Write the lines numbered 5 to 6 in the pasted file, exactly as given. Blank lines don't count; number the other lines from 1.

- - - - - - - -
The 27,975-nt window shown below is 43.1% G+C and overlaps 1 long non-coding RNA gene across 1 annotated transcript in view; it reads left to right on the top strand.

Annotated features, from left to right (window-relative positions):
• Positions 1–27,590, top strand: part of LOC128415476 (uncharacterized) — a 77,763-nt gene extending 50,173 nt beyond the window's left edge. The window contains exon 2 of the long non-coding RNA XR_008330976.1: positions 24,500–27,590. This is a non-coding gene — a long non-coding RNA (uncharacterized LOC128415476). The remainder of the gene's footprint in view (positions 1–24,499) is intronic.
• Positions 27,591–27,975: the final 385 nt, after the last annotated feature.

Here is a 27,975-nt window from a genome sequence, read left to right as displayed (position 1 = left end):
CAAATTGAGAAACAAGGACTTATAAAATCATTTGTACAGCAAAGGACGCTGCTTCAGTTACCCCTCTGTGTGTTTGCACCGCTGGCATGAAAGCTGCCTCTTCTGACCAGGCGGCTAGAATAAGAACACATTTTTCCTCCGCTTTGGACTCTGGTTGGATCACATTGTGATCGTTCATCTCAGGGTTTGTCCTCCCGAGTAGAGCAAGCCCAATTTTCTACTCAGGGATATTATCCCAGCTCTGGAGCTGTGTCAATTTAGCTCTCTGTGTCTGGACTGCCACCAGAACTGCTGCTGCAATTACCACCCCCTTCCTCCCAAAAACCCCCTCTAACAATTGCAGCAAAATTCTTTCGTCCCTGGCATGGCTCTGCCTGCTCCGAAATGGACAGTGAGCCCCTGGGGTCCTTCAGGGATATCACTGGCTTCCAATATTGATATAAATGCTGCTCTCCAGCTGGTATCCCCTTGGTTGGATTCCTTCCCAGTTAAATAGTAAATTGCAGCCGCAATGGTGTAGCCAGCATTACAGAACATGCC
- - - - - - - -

Here is a 27,975-nt window from a genome sequence, read left to right as displayed (position 1 = left end):
CAAATTGAGAAACAAGGACTTATAAAATCATTTGTACAGCAAAGGACGCTGCTTCAGTTACCCCTCTGTGTGTTTGCACCGCTGGCATGAAAGCTGCCTCTTCTGACCAGGCGGCTAGAATAAGAACACATTTTTCCTCCGCTTTGGACTCTGGTTGGATCACATTGTGATCGTTCATCTCAGGGTTTGTCCTCCCGAGTAGAGCAAGCCCAATTTTCTACTCAGGGATATTATCCCAGCTCTGGAGCTGTGTCAATTTAGCTCTCTGTGTCTGGACTGCCACCAGAACTGCTGCTGCAATTACCACCCCCTTCCTCCCAAAAACCCCCTCTAACAATTGCAGCAAAATTCTTTCGTCCCTGGCATGGCTCTGCCTGCTCCGAAATGGACAGTGAGCCCCTGGGGTCCTTCAGGGATATCACTGGCTTCCAATATTGATATAAATGCTGCTCTCCAGCTGGTATCCCCTTGGTTGGATTCCTTCCCAGTTAAATAGTAAATTGCAGCCGCAATGGTGTAGCCAGCATTACAGAACATGCC